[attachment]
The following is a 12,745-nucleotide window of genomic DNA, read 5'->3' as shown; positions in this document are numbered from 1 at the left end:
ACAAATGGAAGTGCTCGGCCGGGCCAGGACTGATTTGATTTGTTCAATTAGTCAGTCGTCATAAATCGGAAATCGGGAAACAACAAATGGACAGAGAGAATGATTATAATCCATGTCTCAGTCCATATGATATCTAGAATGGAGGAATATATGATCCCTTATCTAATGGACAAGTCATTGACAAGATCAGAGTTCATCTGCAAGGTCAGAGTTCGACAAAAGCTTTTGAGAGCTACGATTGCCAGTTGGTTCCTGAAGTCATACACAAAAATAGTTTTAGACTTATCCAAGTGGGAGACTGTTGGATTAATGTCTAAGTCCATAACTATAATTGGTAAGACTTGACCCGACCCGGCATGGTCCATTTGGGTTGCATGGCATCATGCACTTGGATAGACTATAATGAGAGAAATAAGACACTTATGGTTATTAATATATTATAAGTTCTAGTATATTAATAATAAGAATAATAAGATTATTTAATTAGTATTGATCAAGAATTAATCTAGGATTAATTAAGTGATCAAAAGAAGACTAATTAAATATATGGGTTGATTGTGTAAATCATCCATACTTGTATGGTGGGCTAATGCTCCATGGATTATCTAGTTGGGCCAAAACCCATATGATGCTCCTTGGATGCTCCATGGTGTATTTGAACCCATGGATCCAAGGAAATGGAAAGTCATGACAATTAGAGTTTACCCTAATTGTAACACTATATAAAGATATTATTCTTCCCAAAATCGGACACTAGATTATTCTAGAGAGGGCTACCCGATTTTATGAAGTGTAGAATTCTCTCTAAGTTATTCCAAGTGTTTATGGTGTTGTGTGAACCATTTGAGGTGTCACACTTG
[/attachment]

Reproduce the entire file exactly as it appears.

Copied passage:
The following is a 12,745-nucleotide window of genomic DNA, read 5'->3' as shown; positions in this document are numbered from 1 at the left end:
ACAAATGGAAGTGCTCGGCCGGGCCAGGACTGATTTGATTTGTTCAATTAGTCAGTCGTCATAAATCGGAAATCGGGAAACAACAAATGGACAGAGAGAATGATTATAATCCATGTCTCAGTCCATATGATATCTAGAATGGAGGAATATATGATCCCTTATCTAATGGACAAGTCATTGACAAGATCAGAGTTCATCTGCAAGGTCAGAGTTCGACAAAAGCTTTTGAGAGCTACGATTGCCAGTTGGTTCCTGAAGTCATACACAAAAATAGTTTTAGACTTATCCAAGTGGGAGACTGTTGGATTAATGTCTAAGTCCATAACTATAATTGGTAAGACTTGACCCGACCCGGCATGGTCCATTTGGGTTGCATGGCATCATGCACTTGGATAGACTATAATGAGAGAAATAAGACACTTATGGTTATTAATATATTATAAGTTCTAGTATATTAATAATAAGAATAATAAGATTATTTAATTAGTATTGATCAAGAATTAATCTAGGATTAATTAAGTGATCAAAAGAAGACTAATTAAATATATGGGTTGATTGTGTAAATCATCCATACTTGTATGGTGGGCTAATGCTCCATGGATTATCTAGTTGGGCCAAAACCCATATGATGCTCCTTGGATGCTCCATGGTGTATTTGAACCCATGGATCCAAGGAAATGGAAAGTCATGACAATTAGAGTTTACCCTAATTGTAACACTATATAAAGATATTATTCTTCCCAAAATCGGACACTAGATTATTCTAGAGAGGGCTACCCGATTTTATGAAGTGTAGAATTCTCTCTAAGTTATTCCAAGTGTTTATGGTGTTGTGTGAACCATTTGAGGTGTCACACTTG